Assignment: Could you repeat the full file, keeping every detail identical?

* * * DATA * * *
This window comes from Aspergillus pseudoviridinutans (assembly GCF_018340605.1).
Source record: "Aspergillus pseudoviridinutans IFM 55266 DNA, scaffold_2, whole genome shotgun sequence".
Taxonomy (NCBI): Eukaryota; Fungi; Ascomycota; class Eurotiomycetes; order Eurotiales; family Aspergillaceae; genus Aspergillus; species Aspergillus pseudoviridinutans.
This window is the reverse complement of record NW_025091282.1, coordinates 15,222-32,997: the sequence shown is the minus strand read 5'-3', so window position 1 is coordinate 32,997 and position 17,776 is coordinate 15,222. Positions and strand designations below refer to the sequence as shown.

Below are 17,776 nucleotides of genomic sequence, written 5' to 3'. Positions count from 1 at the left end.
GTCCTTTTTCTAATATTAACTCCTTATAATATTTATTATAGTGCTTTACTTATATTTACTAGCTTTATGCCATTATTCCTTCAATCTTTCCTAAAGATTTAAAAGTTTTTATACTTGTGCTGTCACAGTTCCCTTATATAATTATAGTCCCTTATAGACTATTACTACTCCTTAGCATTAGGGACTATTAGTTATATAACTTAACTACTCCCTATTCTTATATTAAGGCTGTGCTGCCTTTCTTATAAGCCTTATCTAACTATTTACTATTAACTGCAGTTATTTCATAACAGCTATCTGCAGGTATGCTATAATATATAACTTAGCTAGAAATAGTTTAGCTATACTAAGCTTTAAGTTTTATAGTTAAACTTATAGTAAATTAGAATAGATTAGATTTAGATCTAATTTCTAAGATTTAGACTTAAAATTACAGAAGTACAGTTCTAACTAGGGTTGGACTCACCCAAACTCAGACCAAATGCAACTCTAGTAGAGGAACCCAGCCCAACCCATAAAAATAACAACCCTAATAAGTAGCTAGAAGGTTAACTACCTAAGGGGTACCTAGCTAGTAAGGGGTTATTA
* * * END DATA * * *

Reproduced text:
This window comes from Aspergillus pseudoviridinutans (assembly GCF_018340605.1).
Source record: "Aspergillus pseudoviridinutans IFM 55266 DNA, scaffold_2, whole genome shotgun sequence".
Taxonomy (NCBI): Eukaryota; Fungi; Ascomycota; class Eurotiomycetes; order Eurotiales; family Aspergillaceae; genus Aspergillus; species Aspergillus pseudoviridinutans.
This window is the reverse complement of record NW_025091282.1, coordinates 15,222-32,997: the sequence shown is the minus strand read 5'-3', so window position 1 is coordinate 32,997 and position 17,776 is coordinate 15,222. Positions and strand designations below refer to the sequence as shown.

Below are 17,776 nucleotides of genomic sequence, written 5' to 3'. Positions count from 1 at the left end.
GTCCTTTTTCTAATATTAACTCCTTATAATATTTATTATAGTGCTTTACTTATATTTACTAGCTTTATGCCATTATTCCTTCAATCTTTCCTAAAGATTTAAAAGTTTTTATACTTGTGCTGTCACAGTTCCCTTATATAATTATAGTCCCTTATAGACTATTACTACTCCTTAGCATTAGGGACTATTAGTTATATAACTTAACTACTCCCTATTCTTATATTAAGGCTGTGCTGCCTTTCTTATAAGCCTTATCTAACTATTTACTATTAACTGCAGTTATTTCATAACAGCTATCTGCAGGTATGCTATAATATATAACTTAGCTAGAAATAGTTTAGCTATACTAAGCTTTAAGTTTTATAGTTAAACTTATAGTAAATTAGAATAGATTAGATTTAGATCTAATTTCTAAGATTTAGACTTAAAATTACAGAAGTACAGTTCTAACTAGGGTTGGACTCACCCAAACTCAGACCAAATGCAACTCTAGTAGAGGAACCCAGCCCAACCCATAAAAATAACAACCCTAATAAGTAGCTAGAAGGTTAACTACCTAAGGGGTACCTAGCTAGTAAGGGGTTATTA